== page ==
At a time when Nepal has been witnessing a long debate over writing the new constitution through Constituent Assembly, Israel’s member of Knesset Dr. Michael Oren has shared how Israel successfully built a strong, vibrant and democratic nation in the entire middle east Arab region without a written constitution.
Serving as Israeli ambassador to Untied States, 2009-2013, professor of history at Harvard, Yale, Georgetown and Ben-Gurion Universities, legislator Dr. Oren has extensive and wide ranging knowledge of state building.
At an interaction organized by Nepal Democracy Foundation (NDF), Dr. Oren addressed an audience in Kathmandu on the Journey of State Building: Israeli Experience.
The event was conducted by Jaya Nishant of NDF, where ambassador of Israel to Nepal Yaron Mayer and DCM Yehonathan Lebel were also present.
Attended by members of Constituent Assembly, former diplomats, journalists and people from various walks of life, Dr. Oren said that institution making is the most important aspect of state building. “ Israel’s democracy is stable all the time, be it in war or peace. However, the history is not the same with other Arab neighbors where most of the states are run by particular clan, not by institutions,” said Dr. Oren. “Strength of Israeli democracy is its vibrant institutions.”
Although Israel is a Jewish State , the country has various religious and ethnic groups. “Israel has Arab minorities with Muslim religion, Christian and Bahais living side by side with Jews,” said Dr. Oren.
Nepal’s experiences have shown that a written constitution alone does not guarantee functional democracy and Israel’s experiences have shown that the country’s democracy can flourish even without the constitution.
“State building is a complicated and difficult process. Take example of Arab countries, states collapsed once the ruler dethroned. Iraq, Syria and Libiya are nowhere in picture following the dethroned rulers,” said Dr. Oren. "As most of the Arab countries are ruled by one or other clan or group, they collapsed once the ruler was dethroned. The national identity of these countries relies on individual ruler, not on the country’s institution. However, Egypt and Turkey have a long state building and have their identity based on it.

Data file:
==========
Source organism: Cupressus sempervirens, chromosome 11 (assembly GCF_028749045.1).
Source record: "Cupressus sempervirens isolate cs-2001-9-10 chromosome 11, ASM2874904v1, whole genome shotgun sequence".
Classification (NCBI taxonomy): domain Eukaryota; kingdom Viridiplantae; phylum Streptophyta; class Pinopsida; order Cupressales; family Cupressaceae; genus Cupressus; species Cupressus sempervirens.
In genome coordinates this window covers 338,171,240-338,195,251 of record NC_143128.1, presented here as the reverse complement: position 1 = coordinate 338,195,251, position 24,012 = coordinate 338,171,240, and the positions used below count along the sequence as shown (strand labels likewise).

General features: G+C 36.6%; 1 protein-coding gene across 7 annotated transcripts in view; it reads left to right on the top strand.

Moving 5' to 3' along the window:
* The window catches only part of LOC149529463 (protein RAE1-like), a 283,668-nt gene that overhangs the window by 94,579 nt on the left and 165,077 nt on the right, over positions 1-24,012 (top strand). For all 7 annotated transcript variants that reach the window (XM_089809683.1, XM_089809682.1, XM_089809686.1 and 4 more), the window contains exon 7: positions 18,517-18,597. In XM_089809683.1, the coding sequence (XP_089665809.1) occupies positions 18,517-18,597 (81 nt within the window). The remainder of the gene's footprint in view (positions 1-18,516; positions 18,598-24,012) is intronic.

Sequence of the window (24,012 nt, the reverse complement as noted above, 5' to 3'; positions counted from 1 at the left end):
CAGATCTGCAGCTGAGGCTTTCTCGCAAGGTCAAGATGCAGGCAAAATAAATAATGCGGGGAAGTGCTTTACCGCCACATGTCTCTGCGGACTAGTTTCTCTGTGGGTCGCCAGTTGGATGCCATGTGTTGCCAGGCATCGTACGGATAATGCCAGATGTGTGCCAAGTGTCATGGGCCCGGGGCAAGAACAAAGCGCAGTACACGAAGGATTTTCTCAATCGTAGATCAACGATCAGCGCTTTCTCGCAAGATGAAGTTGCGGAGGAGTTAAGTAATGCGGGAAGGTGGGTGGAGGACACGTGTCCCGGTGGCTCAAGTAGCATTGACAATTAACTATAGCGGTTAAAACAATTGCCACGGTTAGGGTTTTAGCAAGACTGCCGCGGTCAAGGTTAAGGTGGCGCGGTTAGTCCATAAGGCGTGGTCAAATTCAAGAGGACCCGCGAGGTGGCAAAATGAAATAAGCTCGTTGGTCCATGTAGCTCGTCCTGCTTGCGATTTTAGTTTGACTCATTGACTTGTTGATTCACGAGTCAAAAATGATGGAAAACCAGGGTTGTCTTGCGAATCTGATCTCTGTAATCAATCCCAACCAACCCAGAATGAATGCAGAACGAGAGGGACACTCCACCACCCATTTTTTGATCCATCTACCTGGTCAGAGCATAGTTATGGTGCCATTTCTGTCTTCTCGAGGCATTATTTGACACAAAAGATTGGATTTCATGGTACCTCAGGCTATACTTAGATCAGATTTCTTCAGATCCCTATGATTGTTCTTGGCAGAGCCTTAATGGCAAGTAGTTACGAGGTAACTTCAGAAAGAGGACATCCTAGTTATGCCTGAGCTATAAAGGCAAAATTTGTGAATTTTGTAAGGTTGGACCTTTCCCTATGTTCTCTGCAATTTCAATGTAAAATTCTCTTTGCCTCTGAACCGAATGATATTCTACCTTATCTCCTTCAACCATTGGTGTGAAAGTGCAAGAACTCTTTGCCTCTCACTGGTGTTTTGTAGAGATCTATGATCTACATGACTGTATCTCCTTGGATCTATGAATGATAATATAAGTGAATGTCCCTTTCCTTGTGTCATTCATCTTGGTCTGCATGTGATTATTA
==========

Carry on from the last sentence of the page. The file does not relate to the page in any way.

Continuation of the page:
“The state of Israel has built on its own identity as a Jewish state and democratic institutions to guarantee functional democracy where all diverse religious and ethnic groups are living together as an identity of Israel,” said Dr. Oren.
As Nepal is in the process of state building through the promulgation of new constitution, it has been facing several issues, including religion, ethnicity and sharing of political power. Although Nepal is one of the oldest nations in the world with almost 240 years of state building, it is yet to establish vibrant modern institutions like judiciary, executive and legislature even after the promulgation of six modern constitutions in just over 66 years.
“Although Israel has no written constitution, we have a collection of basic laws and institutions. They are the guarantor of democracy in Israel,” said Dr. Oren. “Israel is living in an abnormal situation where we receive rocket fired by our enemies. However, we are living with full sense of security because of our state institutions as well as civil society organizations.”
“Constitution is just a means and it is not an end. State building is possible if there are vibrant institutions, not constitution. In Israel, the issue of constitution always created disputes and disunity. Thus, we have decided to put off writing the constitution,” said Dr. Oren.
At a time when even an old state like United Kingdom faced the crisis of unity following the decision of Scotland to hold the referendum whether to remain under union or be independent, Nepal is in the process of writing a new constitution for building a unified Nepal.